If I wanted to, I could probably make contact with the other internet users in this coffee shop just by typing instructions into my laptop. One day that will be okay but for now, even though we are firmly in the 21st Century with technology, we are stuck in the late 19th when it comes to interpersonal communication.

Italy VII – Just when you thought it was safe to come out…

Aaaaahhhh! You thought I’d finished the blog about Italy yesterday. Well, there are a few loose ends to clear up. All the stuff that doesn’t really fit into the individual days.

Map of Italy

Red dots show where we went. From the top: Riva, Verona, Venice, Florence, San Gimignano, Siena, Assisi, Chianciano Terme, Rome.

I love the travelling part of travel. Admittedly, some mornings it was hard to enjoy the coach journey but there were other mornings when I enjoyed just staring out of the window watching the world go by. I tried taking photos from the coach and although the contrast was a little low, and there was some blur from the movement, I was pleased with the results. On the way back to the hotel from the cities, the air conditioned coach was most welcome, along with Andreas’ (the driver) supply of chilled water. For most of the trip we had the coveted front seats (although we didn’t realise exactly how much they were coveted until the complaints on day four led the tour rep to say ‘It’s a free for all tomorrow and I don’t want to be involved’. And indeed, she hid in the hotel that morning until just before the coach left. The ensuing fuss was entertaining to watch from our new coveted seats half way down the bus, by the middle door.)

The people on our trip, with a few exceptions, were an odd bunch, most of whom seemed to want to complain about something. I have no problem with that; as a nation we don’t complain enough when it is justified. But many people seemed to use it as a means to get attention. I don’t care if your room isn’t perfect (ours wasn’t on the first night). Don’t tell me, tell the hotel staff (as we did – no fuss, we were moved, we were happy). There were a few complaints (or mutterings or whatever) about the walking and distances involved. Given that some of the group were a little unsteady on their feet, this was inevitable. I was impressed that people coped with the heat and the distance as well as they did, but ultimately, this was a trip that very obviously would involve a lot of travelling and a lot of walking. It was not suitable for all.

I think the worst bit for me was the journey home. Our flight from Milan was scheduled for 14.35 and we had to be in the airport at 12.30 for check-in. Our coach left Chianciano Terme at 5am to rendezvous with another from Lake Garda at Verona airport at 10am, from where there was another 2hr transfer to Milan. Fair enough. A long journey, but so be it. But when we got to Milan, it turned out that the flight had been ‘rescheduled’ to depart at 4pm. Only if I were cynical would I dare to suggest that the early departure from Chianciano was actually to allow the tour rep to pick up her new tour group from Verona airport at 10.20 without having to go through the hassle of putting on a second coach so we could leave at 7am. Only were I to be deeply unimpressed with the rep’s performance throughout the trip would I suggest that maybe she should have been aware of the rescheduled flight times, and perhaps she was but chose not to tell us.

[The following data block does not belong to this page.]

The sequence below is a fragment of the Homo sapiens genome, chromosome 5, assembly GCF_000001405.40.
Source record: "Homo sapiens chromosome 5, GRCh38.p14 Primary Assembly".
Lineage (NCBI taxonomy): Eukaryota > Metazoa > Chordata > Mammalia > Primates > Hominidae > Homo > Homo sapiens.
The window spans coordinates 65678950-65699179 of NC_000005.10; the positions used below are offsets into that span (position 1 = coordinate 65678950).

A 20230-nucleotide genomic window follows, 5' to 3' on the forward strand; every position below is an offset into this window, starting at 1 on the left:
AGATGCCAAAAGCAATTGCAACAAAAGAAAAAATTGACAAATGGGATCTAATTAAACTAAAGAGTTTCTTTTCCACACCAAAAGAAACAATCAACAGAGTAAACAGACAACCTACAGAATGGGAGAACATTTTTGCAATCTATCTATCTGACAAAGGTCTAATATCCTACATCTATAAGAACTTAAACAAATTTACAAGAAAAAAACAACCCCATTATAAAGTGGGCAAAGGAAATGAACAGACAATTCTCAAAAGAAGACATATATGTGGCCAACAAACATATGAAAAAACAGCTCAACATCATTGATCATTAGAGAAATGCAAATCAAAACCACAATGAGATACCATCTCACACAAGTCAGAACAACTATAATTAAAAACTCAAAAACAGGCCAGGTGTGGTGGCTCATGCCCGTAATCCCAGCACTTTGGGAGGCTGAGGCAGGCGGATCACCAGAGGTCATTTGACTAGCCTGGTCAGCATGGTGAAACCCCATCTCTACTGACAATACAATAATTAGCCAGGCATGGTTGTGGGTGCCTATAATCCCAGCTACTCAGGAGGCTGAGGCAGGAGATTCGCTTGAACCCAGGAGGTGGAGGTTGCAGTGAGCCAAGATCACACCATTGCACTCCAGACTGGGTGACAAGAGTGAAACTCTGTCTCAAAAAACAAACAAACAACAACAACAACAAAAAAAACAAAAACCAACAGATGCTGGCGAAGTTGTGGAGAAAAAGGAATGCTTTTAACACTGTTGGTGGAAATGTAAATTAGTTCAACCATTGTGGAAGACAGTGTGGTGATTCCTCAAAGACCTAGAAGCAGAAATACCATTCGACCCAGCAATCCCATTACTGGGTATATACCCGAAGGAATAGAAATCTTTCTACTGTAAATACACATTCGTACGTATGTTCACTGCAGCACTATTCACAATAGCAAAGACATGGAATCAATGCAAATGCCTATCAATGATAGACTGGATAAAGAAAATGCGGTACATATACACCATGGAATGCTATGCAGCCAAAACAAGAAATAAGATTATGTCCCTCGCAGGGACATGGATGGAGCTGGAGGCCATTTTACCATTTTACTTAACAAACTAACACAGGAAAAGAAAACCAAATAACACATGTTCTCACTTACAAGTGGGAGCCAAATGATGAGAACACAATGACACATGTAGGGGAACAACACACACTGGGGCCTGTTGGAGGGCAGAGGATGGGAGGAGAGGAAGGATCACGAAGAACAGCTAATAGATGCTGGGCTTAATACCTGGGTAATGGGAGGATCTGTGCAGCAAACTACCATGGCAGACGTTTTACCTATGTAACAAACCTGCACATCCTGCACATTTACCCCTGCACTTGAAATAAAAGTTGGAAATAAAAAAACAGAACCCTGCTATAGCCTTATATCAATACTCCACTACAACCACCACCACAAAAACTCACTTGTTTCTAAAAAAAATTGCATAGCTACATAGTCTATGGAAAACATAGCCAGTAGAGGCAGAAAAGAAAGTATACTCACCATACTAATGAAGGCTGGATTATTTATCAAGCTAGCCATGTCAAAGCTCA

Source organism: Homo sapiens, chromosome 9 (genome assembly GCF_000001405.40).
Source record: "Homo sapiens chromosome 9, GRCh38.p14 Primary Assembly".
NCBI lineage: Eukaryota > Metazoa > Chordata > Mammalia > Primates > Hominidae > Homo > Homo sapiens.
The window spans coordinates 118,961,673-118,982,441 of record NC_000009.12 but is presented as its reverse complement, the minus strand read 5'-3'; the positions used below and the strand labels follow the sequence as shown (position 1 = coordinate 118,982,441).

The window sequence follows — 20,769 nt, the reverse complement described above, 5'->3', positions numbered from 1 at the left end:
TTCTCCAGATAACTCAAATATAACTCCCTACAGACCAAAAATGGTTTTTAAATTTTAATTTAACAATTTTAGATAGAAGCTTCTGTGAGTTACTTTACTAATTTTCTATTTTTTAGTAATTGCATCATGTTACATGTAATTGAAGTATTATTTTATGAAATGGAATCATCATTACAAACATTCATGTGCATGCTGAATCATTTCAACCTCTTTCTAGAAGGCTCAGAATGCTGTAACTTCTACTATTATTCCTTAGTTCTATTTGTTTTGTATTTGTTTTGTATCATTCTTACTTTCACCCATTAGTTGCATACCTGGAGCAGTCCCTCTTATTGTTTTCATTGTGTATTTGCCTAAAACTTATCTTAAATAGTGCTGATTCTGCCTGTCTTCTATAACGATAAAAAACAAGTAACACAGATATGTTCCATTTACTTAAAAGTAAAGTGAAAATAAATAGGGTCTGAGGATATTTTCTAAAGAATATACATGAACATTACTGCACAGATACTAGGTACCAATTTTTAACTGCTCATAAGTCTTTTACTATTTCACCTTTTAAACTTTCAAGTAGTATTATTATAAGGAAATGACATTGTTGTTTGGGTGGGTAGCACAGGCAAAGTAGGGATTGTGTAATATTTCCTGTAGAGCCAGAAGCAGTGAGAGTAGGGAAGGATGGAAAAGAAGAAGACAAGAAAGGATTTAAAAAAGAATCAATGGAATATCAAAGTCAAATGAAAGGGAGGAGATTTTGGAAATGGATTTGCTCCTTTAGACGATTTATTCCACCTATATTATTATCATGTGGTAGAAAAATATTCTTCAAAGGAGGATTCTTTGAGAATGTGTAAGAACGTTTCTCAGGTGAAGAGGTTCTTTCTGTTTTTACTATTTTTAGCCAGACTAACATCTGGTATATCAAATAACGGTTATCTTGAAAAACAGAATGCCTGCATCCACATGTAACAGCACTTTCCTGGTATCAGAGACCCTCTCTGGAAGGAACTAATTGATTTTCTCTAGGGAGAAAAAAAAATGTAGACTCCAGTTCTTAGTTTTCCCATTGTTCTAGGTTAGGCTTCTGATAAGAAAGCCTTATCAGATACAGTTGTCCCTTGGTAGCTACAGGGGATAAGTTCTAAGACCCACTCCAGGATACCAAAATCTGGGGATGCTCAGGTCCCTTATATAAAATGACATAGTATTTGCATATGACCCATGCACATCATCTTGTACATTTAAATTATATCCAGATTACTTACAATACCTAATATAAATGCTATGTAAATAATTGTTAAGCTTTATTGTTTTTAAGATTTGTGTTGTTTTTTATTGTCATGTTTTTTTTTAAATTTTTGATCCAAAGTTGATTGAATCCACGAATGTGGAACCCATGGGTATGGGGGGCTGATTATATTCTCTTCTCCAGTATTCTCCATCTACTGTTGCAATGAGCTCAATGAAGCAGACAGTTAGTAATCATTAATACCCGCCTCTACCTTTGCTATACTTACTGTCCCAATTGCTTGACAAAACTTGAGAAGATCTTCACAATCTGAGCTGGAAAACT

All this makes it seem that I didn’t enjoy the trip. I did, and very much so. It helped that I was in fantastic company (thanks Em), and that early on we met a couple of like minded souls who helped made the evening meals and, particularly, the last night at Chianciano a special (and at times, hysterically funny) experience. Together, the four of us overcame the inflated Vatican Museum Tour Priority Ticket prices and conquered the queues. Em and I avoided the obvious during most of the city tours and tried to find the hidden in most of the places we went to, which paid off.

For the geeks (amongst whose number I include myself), I took 913 photos, mostly on my little compact camera. If I was going again, I wouldn’t pack so much and I’d leave more room for souvenirs. I’d think again about the camera I took. If I wanted to do the tour again, I’d concentrate on Riva del Garda, Venice, San Gimignano, Assisi, Chianciano and Rome. We discussed this after we got home and the ideal tour would be at our own pace with our own transport. We’d build in days with no firm plans so that we could just sit in a cafe and watch. I would like to spend a bit more time looking at the Roman ruins in Rome, but the rest of the city doesn’t interest me.

I have to mention the food and drink. For me this was the underlying pleasure that everything else rested on. The food, every bit of it, was of superior quality compared to what we are used to here in the UK. The simplest snacks were richly tasty and well presented. The coffee was superb. The wine was wonderful (and I’m not a red wine fan). The ice cream was thick and creamy. And despite what I’d been told (and not counting the Florence Ice Cream incident), the prices were not excessive. I’m prepared to pay for quality, but I was surprised at how little I did pay for it.

Italy gets a tick from me.

This slideshow requires JavaScript.